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Police, doctors, organisations step up efforts to ‘give way to ambulances’

Dilip Jadhav, project director of the Maharashtra Emergency Medical Services (MEMS), said the state government was planning to introduce a single number to consolidate all the emergency services

Written by Anuradha Mascarenhas | Pune |
Updated: October 26, 2017 3:45:13 am
ambulances in Maharashtra, Police and doctors in Maharastra, Police and ambulance in Maharashtra, Latest news, national news Police personnel are being trained on how to ensure that an ambulance is given top priority on the roads.

A project initiated by the Maharashtra emergency medical services along with the traffic police — `Give way to the ambulance’ — may get a fillip with the introduction of 112, a single emergency number that aims to bring together services of the police, fire brigade and health department. The initiative aims at reducing the response time during emergencies and help both police and doctors assist the patient.

Dilip Jadhav, project director of the Maharashtra Emergency Medical Services (MEMS), said the state government was planning to introduce a single number to consolidate all the emergency services. Once launched, the emergency number system will integrate with 100, 101 and 108 — the numbers for police, fire and ambulance services respectively.

Dnyaneshwar Shelke, chief operating officer of ‘MEMS- Dial 108’, said the project was being tested on a trial basis in Mumbai, where navigation of ambulances was being monitored by the police control room.

Meanwhile, across the state, police personnel are being imparted training on how to ensure that an ambulance is given top priority on the roads.

Ashok Morale, deputy commissioner of police, traffic, said special arrangements are being made to assist local residents who require immediate ambulance services. “Recently, we got a call about a Delhi-based senior citizen who had suffered a heart attack and required critical care management… time was of the essence as the family, after bringing their relative from Delhi to Pune airport, had requested police to help the ambulance reach Deenanath Mangeshkar Hospital in the shortest possible time. We helped them take the shortest route and ensured that the ambulance reached the hospital within 20 minutes,” said Morale.

Awareness programmes about ‘giving way to ambulances’ have also been stepped up in the last few years. Maheshkumar Sartape, a police inspector who was earlier posted at Warje before being transferred to Mumbai, has made several documentaries and short films to create awareness about the need to give way for emergency vehicles like ambulances. “Unknowingly, we often don’t give way for ambulances while waiting at a traffic signal. No work can be more important than the person inside the ambulance, who is fighting for his life and waiting to reach the hospital,” said Sartape.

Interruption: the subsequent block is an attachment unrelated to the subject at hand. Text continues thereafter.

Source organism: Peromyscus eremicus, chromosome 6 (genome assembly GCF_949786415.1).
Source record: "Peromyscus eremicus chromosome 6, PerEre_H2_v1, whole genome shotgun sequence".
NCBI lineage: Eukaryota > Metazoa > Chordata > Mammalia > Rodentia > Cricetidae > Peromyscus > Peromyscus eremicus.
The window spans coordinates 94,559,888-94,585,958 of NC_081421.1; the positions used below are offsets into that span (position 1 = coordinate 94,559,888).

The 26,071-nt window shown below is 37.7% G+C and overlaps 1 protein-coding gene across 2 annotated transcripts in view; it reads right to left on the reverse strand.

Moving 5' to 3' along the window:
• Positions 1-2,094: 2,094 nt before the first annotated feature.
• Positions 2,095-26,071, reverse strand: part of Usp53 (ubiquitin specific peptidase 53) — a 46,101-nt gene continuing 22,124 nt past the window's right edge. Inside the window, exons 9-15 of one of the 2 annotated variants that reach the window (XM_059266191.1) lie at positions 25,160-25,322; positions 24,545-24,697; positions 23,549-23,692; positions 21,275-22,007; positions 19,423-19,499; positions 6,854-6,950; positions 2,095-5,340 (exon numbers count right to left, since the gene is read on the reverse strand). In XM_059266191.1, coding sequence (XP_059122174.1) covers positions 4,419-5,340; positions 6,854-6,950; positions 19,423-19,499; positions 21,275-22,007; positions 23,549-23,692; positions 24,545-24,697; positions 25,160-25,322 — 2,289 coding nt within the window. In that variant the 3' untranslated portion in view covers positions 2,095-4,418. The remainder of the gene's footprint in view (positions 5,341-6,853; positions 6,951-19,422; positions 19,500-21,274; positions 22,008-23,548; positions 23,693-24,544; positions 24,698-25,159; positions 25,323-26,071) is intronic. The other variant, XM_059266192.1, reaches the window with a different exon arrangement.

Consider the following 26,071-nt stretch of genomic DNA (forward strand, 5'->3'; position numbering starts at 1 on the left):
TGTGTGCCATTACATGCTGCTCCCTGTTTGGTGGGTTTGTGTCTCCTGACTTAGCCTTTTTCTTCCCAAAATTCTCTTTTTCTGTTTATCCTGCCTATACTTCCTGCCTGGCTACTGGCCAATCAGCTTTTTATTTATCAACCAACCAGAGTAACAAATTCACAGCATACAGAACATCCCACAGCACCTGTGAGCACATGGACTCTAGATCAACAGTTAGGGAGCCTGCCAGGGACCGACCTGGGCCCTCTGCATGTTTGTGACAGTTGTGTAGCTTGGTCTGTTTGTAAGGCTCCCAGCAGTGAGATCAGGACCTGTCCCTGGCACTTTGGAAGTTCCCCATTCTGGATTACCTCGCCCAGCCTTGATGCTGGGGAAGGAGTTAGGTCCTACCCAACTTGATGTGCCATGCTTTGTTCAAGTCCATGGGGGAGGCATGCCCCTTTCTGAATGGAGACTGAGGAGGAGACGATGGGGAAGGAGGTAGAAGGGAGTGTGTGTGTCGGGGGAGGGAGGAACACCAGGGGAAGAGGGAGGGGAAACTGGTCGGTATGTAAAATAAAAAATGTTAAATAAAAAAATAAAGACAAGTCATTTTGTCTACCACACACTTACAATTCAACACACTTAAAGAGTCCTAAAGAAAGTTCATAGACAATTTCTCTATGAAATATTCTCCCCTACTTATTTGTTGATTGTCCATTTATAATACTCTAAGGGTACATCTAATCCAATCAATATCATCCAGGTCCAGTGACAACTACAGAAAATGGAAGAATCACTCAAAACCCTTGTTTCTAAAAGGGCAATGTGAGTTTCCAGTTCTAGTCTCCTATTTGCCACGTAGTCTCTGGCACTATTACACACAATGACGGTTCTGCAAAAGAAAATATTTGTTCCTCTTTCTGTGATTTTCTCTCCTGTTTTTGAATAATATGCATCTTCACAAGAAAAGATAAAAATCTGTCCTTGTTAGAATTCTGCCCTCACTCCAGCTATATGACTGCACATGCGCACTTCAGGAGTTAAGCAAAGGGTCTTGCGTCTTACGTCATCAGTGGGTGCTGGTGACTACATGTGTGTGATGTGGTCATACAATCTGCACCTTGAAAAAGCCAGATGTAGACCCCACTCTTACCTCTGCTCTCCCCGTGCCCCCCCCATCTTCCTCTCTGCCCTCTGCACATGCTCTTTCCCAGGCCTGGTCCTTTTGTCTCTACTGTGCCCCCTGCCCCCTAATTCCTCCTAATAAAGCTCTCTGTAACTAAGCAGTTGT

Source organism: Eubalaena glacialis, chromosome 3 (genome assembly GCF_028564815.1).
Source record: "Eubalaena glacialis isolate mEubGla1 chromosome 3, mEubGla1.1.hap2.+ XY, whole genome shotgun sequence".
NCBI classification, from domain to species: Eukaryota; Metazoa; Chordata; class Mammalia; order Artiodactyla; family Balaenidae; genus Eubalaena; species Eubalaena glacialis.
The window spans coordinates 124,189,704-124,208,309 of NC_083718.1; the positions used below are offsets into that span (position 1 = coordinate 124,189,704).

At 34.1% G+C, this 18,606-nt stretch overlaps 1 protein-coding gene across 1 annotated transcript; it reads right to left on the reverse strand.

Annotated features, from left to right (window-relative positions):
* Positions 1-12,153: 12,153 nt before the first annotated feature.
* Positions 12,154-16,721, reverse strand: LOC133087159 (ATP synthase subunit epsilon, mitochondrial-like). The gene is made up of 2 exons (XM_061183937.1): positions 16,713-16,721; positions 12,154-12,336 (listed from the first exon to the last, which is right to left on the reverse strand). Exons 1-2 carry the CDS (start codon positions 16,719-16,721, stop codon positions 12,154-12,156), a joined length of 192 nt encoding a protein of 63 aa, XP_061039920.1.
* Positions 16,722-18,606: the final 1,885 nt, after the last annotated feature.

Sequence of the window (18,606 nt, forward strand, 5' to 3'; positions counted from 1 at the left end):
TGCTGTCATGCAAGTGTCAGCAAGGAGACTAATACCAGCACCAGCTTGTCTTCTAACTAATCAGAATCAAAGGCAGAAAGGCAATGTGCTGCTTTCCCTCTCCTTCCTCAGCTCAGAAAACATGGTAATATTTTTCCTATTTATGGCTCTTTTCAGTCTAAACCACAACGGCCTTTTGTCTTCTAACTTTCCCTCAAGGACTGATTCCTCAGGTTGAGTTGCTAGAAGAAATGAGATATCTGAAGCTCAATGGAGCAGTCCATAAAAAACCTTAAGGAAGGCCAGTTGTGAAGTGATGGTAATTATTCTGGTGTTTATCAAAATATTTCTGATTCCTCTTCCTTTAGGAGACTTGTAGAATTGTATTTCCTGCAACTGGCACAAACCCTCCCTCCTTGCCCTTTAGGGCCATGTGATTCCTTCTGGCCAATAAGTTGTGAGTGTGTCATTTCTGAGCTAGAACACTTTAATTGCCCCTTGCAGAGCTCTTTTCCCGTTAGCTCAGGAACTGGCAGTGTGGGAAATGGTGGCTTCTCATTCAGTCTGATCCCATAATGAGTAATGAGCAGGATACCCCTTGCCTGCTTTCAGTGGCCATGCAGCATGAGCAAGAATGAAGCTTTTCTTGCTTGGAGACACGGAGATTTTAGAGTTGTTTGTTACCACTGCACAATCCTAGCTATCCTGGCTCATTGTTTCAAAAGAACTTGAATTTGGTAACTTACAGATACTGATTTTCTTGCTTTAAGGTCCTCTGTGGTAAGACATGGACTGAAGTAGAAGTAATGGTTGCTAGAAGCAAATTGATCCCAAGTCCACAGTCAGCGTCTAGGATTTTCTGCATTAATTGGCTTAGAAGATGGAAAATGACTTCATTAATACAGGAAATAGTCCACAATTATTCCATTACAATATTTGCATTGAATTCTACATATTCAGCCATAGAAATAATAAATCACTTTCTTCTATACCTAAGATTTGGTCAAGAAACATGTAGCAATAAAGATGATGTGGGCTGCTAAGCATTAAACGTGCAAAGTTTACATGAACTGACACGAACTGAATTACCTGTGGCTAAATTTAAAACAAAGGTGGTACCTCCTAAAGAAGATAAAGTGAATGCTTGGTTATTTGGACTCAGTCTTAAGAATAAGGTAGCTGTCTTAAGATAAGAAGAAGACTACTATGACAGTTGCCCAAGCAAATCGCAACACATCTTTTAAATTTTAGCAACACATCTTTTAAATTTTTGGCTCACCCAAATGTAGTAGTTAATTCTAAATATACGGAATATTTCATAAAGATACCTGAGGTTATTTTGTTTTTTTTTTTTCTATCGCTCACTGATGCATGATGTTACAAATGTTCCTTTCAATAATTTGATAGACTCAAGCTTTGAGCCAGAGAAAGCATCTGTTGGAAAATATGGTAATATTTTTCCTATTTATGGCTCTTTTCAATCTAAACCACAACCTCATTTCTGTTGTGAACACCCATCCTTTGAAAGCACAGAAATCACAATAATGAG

Mumbai based RADHEE Foundation has also taken a lead role in the initiative and tied up with several agencies to ensure that critical patients get medical aid. “Every day, at least 24,000 critical patients in India face a delay in getting medical aid… we aim to reduce this by 50 per cent by 2020,” said Dr Rita Savla, founder-director of the RADHEE Disaster and Education Foundation.

The campaign has prompted the state transport department to issue a Government Resolution, stating that each vehicle should move to the left, reduce its speed and reserve the right lane for the emergency vehicle.

“We also set up a special helpline number — 8879221100 — for ambulance drivers in Mumbai… every driver who is carrying emergency patients can call up this number, so that traffic police can create a Green Corridor for the ambulance till the hospital. Step by step, we are covering the entire state with such activities,” said Dr Savla.

In Pune, Dr Fayaz Pasha — in-charge of emergency medical services at Jehangir Hospital and one of the founders of the Life Savers’ Club, set up in 2004, said the club has reached out to over 5,000 people including corporates, school students and housewives, to educate them about the need for giving way to ambulances.

“With our ambulances also being a mini hospital on wheels, the focus is now on reaching the patient in the shortest possible time. We are educating people about identifying three different sirens, including a critical distress siren, so that they can respect the need for the ambulance to reach the hospital quickly,” said Dr Pasha.

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